The team looked at the natural fertility rates amongst women, 70 percent of whom had a parasitic infection. On average, the birth rate was nine children per woman – but those infected with the giant roundworm averaged two extra children.
The parasite, which can grow up to 36 centimeters (14 inches), was also found to shorten the time between pregnancies and reduce the age at which women first gave birth. The researchers then hypothesized that the roundworms altered the women’s immune systems, making it easier for them to become pregnant.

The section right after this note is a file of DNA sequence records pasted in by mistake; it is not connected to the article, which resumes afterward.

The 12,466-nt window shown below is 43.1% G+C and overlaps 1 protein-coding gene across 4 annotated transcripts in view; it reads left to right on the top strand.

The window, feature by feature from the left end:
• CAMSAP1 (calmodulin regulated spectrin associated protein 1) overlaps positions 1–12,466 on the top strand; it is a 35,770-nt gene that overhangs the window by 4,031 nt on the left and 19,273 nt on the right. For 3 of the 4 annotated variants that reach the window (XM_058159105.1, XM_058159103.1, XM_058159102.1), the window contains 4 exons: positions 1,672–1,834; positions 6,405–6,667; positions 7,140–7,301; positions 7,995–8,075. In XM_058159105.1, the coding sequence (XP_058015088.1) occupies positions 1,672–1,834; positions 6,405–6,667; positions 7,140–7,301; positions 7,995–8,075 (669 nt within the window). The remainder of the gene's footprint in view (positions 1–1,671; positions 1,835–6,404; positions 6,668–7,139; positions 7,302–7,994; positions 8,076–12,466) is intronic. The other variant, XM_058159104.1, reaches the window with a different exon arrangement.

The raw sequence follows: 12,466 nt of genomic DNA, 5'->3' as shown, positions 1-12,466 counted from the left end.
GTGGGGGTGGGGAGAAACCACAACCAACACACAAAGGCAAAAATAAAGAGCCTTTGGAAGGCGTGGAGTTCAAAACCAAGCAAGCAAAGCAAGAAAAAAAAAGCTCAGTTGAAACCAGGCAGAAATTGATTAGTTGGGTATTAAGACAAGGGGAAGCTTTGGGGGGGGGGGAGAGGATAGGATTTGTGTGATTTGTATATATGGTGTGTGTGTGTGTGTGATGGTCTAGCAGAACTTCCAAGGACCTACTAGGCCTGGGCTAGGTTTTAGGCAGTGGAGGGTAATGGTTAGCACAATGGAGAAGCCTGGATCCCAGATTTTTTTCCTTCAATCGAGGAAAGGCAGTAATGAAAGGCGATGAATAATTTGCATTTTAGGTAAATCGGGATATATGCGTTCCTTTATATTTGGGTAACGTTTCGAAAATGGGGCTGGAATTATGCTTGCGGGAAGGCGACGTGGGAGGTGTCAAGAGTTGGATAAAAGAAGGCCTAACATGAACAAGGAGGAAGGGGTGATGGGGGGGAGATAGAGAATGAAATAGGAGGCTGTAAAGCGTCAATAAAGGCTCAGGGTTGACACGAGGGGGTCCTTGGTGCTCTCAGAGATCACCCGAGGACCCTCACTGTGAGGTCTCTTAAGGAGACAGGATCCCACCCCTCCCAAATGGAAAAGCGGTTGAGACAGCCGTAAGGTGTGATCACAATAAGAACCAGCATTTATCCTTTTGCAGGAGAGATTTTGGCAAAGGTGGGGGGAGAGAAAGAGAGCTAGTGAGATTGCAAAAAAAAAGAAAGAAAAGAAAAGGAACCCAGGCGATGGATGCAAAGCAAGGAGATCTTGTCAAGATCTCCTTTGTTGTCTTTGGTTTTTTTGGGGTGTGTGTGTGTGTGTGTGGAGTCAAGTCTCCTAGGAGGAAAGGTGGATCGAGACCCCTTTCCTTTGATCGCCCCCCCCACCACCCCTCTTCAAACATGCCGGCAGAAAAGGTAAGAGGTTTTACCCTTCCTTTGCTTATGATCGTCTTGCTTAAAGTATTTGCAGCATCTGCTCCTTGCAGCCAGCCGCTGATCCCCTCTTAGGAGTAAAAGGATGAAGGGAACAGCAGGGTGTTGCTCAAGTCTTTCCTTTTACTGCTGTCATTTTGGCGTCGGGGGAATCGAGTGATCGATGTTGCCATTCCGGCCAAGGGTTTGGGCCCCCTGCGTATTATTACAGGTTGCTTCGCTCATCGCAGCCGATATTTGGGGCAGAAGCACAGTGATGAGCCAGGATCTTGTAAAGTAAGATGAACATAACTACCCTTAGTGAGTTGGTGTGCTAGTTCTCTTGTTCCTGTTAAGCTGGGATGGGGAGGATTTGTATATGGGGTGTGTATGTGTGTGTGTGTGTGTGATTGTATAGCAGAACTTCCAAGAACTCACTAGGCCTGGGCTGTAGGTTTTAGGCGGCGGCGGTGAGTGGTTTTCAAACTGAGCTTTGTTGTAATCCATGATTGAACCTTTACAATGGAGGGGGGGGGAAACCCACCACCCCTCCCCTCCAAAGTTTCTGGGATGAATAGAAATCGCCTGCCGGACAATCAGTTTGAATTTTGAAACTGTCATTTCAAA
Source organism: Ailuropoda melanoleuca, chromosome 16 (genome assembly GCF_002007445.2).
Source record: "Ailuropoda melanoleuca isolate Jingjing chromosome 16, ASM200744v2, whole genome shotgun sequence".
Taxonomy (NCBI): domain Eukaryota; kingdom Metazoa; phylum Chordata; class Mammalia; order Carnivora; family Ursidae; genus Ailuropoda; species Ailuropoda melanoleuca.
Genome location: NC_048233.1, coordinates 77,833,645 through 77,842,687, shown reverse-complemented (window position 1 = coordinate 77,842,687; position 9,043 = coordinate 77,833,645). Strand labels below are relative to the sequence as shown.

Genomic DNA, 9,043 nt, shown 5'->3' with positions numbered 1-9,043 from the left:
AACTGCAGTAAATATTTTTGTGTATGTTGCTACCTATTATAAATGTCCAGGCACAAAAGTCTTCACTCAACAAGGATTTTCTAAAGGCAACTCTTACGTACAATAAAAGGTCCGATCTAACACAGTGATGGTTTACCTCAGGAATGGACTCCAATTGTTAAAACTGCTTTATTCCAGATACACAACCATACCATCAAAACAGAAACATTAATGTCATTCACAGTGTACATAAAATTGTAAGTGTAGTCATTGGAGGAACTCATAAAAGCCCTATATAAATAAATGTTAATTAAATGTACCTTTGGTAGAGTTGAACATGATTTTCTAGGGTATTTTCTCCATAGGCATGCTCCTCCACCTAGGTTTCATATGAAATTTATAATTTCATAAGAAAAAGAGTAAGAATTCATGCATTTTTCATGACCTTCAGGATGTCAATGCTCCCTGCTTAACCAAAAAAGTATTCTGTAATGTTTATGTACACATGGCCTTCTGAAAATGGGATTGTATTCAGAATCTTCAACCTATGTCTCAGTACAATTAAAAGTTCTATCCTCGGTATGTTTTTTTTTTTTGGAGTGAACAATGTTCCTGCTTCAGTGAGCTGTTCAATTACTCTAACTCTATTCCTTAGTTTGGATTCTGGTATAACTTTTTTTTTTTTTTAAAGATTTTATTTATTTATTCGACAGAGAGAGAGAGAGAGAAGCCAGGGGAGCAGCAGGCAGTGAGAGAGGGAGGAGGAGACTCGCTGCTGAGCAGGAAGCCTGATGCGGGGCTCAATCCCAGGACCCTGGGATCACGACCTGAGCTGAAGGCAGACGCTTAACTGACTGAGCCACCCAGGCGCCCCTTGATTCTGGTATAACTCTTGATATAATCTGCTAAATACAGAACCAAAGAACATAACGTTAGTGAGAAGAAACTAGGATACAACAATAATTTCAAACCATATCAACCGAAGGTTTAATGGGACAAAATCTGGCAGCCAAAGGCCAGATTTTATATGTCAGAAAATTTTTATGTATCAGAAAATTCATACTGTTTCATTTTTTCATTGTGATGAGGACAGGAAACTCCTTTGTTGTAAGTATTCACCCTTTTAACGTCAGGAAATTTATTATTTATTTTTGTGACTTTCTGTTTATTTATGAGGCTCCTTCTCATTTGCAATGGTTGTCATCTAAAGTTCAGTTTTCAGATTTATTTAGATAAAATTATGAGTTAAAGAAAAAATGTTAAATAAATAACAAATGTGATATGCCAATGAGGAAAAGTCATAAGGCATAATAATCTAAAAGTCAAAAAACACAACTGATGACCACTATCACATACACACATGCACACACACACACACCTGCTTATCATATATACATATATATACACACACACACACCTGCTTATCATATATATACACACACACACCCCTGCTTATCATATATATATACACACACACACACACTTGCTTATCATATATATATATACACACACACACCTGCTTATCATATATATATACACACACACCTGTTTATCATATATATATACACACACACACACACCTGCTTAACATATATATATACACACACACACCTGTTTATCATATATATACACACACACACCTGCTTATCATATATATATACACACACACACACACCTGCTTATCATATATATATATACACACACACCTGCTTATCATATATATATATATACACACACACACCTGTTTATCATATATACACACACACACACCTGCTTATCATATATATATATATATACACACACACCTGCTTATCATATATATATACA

How is that so? Should women be thankful for that?
We think the effects we see are probably due to these infections altering women’s immune systems, such that they become more or less friendly towards a pregnancy,”according to Professor Aaron Blackwell, as he noted that women’s immune systems natural change during pregnancy so their bodies don’t reject the fetus.
Blackwell and his co-researchers also suggested that the worms may aid in conception and implantation of the embryo in the womb by reducing inflammation.